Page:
Teachers are often on the front lines of national conversations, kickstarting discussions that their students or communities need to have.
They also add their own voices to debates that would be less meaningful without them.
This year, as we mark Teacher Appreciation Week, we’re sharing some of the educator perspectives that we’ve published in our First Person section over the last year. Many thanks to the teachers who raised their voices in these essays. Want to help us elevate the voices of even more educators? Make a donation in support of our nonprofit journalism and you’ll have the option to honor an important educator in your life.
If you’d like to contribute your own personal essay to Chalkbeat, please email us at firstname.lastname@example.org.
After racial violence erupted in Virginia last year, New York City teacher Vivett Dukes called on teachers to engage students in honest conversations about racism.
“We do our children and ourselves a disservice when we don’t have these difficult conversations as a part of our collective curriculums. However, many teachers from various walks of life are neither well-versed nor fully comfortable discussing race on any level with their students. Not talking about racism won’t make it go away.”
Too often teachers are blamed for bad curriculum, writes Tom Rademacher, Minnesota’s Teacher of the Year in 2014. And that needs to stop.
“It keeps happening because admitting that schools are messy and students are human, and teaching is both creative and artistic, would also mean you have to trust teachers and let them have some power.”
I’m a Bronx teacher, and I see up close what we all lose when undocumented students live with uncertainty
Two of Ilona Nanay’s best students started high school as English learners and were diagnosed with learning disabilities. But their educational careers came to an end after graduation because both were undocumented and couldn’t afford out-of-state tuition.
“By not passing the DREAM Act, it feels like lawmakers have decided that some of the young people that graduate from my school do not deserve the opportunity to achieve their dreams.”
I’m a Florida teacher in the era of school shootings. This is the terrifying reality of my classroom during a lockdown drill.
K.T. Katzmann is a teacher in Broward County, Florida. In this essay she shares what it’s like knowing that you could be the only thing between a mass shooter and a group of students.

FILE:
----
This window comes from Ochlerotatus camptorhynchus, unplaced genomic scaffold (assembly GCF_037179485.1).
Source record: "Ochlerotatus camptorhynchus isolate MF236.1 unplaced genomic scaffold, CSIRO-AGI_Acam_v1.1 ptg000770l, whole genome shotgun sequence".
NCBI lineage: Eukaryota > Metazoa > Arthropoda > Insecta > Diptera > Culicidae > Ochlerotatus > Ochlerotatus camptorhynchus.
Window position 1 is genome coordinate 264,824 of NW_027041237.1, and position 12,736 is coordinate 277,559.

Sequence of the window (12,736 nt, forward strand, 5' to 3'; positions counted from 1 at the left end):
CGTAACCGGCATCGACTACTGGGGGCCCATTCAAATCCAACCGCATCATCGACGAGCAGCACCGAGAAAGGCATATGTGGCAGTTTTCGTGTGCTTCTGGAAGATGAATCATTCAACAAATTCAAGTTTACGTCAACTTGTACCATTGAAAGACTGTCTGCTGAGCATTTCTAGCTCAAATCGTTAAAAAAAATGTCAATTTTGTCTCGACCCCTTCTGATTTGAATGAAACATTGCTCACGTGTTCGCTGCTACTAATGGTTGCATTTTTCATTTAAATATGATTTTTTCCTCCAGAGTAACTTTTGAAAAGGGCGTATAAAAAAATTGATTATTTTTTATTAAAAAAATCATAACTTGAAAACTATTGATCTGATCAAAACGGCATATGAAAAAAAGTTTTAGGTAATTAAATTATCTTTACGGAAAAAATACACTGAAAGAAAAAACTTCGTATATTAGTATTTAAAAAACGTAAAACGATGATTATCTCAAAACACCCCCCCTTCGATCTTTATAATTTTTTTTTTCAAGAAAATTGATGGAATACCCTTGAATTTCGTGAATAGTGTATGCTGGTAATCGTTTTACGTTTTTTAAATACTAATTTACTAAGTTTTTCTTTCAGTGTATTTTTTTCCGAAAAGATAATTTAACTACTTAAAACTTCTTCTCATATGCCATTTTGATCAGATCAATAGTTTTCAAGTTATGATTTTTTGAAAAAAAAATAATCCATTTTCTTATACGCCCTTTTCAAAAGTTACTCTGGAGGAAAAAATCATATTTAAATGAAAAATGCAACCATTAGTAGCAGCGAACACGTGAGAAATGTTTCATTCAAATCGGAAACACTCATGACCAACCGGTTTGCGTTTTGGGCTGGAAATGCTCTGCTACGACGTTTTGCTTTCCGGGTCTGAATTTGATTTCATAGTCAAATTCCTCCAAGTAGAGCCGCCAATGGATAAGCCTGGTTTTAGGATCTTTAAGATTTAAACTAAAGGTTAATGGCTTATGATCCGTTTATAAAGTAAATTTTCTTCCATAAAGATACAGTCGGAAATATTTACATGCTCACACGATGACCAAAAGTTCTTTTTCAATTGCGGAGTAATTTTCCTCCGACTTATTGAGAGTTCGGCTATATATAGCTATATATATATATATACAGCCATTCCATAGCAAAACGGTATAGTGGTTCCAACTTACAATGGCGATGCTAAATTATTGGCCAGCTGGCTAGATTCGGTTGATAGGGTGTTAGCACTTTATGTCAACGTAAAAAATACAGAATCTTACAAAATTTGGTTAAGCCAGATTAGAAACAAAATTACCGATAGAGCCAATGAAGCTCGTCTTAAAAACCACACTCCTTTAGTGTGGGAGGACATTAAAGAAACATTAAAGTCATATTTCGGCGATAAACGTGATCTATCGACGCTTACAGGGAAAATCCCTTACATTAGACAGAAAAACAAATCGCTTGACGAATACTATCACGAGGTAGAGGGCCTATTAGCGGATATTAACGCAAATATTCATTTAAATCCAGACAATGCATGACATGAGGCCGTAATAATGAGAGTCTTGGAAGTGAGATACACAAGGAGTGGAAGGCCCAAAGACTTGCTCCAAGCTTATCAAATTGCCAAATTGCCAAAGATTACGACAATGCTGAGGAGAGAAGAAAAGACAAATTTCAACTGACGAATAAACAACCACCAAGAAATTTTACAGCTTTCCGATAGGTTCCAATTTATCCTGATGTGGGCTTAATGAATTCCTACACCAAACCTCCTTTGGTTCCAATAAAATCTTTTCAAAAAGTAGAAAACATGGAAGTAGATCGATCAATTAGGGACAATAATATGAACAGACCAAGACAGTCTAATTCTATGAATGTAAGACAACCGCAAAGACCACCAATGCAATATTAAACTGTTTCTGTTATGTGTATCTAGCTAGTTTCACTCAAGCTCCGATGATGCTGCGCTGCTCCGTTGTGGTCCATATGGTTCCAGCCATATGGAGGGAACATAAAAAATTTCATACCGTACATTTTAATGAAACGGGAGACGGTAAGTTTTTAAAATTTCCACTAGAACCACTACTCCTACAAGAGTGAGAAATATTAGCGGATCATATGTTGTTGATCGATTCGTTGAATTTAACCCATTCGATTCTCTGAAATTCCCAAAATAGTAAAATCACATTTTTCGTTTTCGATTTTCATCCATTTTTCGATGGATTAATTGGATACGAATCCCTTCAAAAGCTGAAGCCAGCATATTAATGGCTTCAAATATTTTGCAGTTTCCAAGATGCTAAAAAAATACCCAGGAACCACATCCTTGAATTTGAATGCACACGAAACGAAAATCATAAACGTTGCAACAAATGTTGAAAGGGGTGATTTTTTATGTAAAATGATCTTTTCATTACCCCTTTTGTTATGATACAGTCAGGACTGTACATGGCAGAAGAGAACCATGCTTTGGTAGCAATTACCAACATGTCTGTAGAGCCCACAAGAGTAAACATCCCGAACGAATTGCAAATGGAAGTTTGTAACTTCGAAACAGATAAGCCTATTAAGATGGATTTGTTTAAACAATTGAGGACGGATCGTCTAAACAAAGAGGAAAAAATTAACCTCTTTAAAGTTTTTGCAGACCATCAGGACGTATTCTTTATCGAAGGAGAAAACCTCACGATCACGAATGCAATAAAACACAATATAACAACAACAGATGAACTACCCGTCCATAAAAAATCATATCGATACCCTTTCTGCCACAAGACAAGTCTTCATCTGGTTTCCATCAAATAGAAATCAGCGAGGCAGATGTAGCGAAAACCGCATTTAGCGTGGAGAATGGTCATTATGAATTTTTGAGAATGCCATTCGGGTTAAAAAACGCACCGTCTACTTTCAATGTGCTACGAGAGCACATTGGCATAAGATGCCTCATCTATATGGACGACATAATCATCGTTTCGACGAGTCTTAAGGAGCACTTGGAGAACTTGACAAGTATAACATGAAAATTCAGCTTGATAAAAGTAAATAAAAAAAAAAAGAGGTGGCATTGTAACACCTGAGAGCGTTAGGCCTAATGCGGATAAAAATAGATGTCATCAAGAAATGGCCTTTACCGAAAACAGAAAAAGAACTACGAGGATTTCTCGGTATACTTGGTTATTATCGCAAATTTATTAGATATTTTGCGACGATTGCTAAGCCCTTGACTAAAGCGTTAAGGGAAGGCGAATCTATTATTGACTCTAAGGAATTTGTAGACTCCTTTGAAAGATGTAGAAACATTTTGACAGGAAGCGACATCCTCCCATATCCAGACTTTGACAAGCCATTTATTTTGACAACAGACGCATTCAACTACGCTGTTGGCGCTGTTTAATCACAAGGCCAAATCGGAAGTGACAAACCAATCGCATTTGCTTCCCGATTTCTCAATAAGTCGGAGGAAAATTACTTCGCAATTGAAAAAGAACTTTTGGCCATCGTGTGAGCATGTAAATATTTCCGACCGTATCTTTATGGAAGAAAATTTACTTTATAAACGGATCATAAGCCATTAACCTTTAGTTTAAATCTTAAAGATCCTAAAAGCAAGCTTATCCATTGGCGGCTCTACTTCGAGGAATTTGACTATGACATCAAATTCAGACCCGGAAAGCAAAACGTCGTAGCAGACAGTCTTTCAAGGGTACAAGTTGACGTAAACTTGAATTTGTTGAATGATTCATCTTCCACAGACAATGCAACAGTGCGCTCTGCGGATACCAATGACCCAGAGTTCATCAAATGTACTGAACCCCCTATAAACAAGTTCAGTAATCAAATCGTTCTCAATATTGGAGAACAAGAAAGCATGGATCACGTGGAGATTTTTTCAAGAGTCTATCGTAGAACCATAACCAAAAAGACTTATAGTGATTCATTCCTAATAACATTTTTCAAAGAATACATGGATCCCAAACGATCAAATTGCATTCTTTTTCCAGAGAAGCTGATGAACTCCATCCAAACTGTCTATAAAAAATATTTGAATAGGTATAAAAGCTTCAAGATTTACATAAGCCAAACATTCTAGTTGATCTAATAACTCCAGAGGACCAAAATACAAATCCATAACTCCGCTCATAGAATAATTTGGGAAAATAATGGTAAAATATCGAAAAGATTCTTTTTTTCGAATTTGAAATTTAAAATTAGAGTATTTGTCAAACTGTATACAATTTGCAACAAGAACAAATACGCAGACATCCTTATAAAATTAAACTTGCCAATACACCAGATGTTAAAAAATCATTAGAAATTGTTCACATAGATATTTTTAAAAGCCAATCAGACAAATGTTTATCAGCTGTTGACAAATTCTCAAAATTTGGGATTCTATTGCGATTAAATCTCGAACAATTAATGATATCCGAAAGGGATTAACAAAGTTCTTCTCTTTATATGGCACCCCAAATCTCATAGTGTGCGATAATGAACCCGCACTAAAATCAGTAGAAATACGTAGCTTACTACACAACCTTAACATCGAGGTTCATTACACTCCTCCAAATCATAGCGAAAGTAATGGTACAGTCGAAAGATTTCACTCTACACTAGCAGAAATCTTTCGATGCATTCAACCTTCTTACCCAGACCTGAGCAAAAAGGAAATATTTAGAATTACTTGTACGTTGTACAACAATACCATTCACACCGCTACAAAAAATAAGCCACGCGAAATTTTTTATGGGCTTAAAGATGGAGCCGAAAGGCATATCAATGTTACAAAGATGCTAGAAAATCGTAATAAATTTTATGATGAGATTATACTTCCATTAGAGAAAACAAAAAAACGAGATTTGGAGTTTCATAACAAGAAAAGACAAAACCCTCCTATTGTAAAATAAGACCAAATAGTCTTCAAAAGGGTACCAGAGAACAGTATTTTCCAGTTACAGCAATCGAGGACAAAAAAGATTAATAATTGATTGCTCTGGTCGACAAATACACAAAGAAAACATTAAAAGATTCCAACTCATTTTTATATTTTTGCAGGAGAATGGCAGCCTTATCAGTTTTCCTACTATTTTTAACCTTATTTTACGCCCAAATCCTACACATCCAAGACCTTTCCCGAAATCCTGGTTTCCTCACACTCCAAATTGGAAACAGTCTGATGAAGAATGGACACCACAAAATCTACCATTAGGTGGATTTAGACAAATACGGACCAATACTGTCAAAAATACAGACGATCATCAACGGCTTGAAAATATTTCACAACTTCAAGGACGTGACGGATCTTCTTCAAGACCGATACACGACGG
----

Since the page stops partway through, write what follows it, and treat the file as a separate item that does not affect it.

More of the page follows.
“The experience of being isolated, uninformed, and responsible for the lives of dozens of children is now universal to our profession, whether because of actual emergencies or planned drills.”
Alex McNaughton teaches a human geography course in Houston. After Hurricane Harvey, he decided to move up a lesson about how urbanization can exacerbate flooding.
“Teachers have a unique power — the power to shape the minds of future generations to solve the problems that we face. Houston’s location means that it will always be susceptible to flooding. But by teaching about the flood I hope I can play a small role in helping our city avoid repeating some of the tragic scenes I witnessed this week.”
Ruben Brosbe, a New York City teacher, has a soft spot for troublemakers. In this story, he shares how he got one of his favorite pranksters, Chris, to go through a day without interrupting class.
“Dealing with him taught me a valuable lesson, a lesson I’ve had to learn again and again: At the end of the day, everything that we want to accomplish as teachers is built on our relationships. It’s built on me saying to you, ‘I see you,’ ‘I care about you,’ ‘I care about what you care about and I’m going to make that a part of our class.’”
Cut from the same cloth: Why it matters that black male teachers like me aren’t alone in our schools
Being a black educator can be isolating, writes William Anderson, a Denver teacher. He argues that a more supportive environment for black educators could help cities like Denver improve the lives of black students.
“Without colleagues of the same gender and cultural and ethnic background, having supportive and fulfilling professional relationships is much harder.”
I went viral for walking my students home from school in Memphis. Here’s what got lost in the shuffle.
For years, Memphis teacher Carl Schneider walked his students home to a nearby apartment complex. Then a photograph of him performing this daily ritual caught the attention of the national media. In this essay, Schneider reminds readers that he shouldn’t be the focus — the challenges his students face should. His call to action:
“Educate yourself about the ways systemic racism creates vastly different Americas.”
Thanks to our partners at Yoobi for supporting our Teacher Appreciation campaign.